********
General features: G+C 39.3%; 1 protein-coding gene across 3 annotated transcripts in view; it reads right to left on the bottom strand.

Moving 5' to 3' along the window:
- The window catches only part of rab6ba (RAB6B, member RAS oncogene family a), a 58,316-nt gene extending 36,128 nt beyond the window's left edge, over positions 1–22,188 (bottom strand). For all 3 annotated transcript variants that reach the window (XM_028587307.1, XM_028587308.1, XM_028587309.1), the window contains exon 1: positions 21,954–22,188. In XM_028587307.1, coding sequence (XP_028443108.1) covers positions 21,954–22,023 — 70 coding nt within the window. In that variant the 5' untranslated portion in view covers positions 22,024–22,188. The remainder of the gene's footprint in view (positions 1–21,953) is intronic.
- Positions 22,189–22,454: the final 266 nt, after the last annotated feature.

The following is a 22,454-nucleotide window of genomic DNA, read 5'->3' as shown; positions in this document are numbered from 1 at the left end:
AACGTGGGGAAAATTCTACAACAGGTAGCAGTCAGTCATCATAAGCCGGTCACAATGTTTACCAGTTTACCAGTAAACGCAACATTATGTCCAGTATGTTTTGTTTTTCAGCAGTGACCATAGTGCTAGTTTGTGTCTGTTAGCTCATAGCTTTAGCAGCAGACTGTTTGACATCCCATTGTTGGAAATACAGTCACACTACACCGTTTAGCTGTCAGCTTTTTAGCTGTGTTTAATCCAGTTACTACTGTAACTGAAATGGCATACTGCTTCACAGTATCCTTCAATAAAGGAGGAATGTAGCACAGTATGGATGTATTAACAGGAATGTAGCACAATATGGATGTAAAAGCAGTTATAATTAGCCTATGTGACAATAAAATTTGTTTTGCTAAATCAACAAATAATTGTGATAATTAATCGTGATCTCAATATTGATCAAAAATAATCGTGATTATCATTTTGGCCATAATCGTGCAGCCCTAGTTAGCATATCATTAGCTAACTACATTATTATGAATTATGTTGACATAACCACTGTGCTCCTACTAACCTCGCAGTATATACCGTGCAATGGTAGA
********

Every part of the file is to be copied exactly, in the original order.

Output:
General features: G+C 39.3%; 1 protein-coding gene across 3 annotated transcripts in view; it reads right to left on the bottom strand.

Moving 5' to 3' along the window:
- The window catches only part of rab6ba (RAB6B, member RAS oncogene family a), a 58,316-nt gene extending 36,128 nt beyond the window's left edge, over positions 1–22,188 (bottom strand). For all 3 annotated transcript variants that reach the window (XM_028587307.1, XM_028587308.1, XM_028587309.1), the window contains exon 1: positions 21,954–22,188. In XM_028587307.1, coding sequence (XP_028443108.1) covers positions 21,954–22,023 — 70 coding nt within the window. In that variant the 5' untranslated portion in view covers positions 22,024–22,188. The remainder of the gene's footprint in view (positions 1–21,953) is intronic.
- Positions 22,189–22,454: the final 266 nt, after the last annotated feature.

The following is a 22,454-nucleotide window of genomic DNA, read 5'->3' as shown; positions in this document are numbered from 1 at the left end:
AACGTGGGGAAAATTCTACAACAGGTAGCAGTCAGTCATCATAAGCCGGTCACAATGTTTACCAGTTTACCAGTAAACGCAACATTATGTCCAGTATGTTTTGTTTTTCAGCAGTGACCATAGTGCTAGTTTGTGTCTGTTAGCTCATAGCTTTAGCAGCAGACTGTTTGACATCCCATTGTTGGAAATACAGTCACACTACACCGTTTAGCTGTCAGCTTTTTAGCTGTGTTTAATCCAGTTACTACTGTAACTGAAATGGCATACTGCTTCACAGTATCCTTCAATAAAGGAGGAATGTAGCACAGTATGGATGTATTAACAGGAATGTAGCACAATATGGATGTAAAAGCAGTTATAATTAGCCTATGTGACAATAAAATTTGTTTTGCTAAATCAACAAATAATTGTGATAATTAATCGTGATCTCAATATTGATCAAAAATAATCGTGATTATCATTTTGGCCATAATCGTGCAGCCCTAGTTAGCATATCATTAGCTAACTACATTATTATGAATTATGTTGACATAACCACTGTGCTCCTACTAACCTCGCAGTATATACCGTGCAATGGTAGA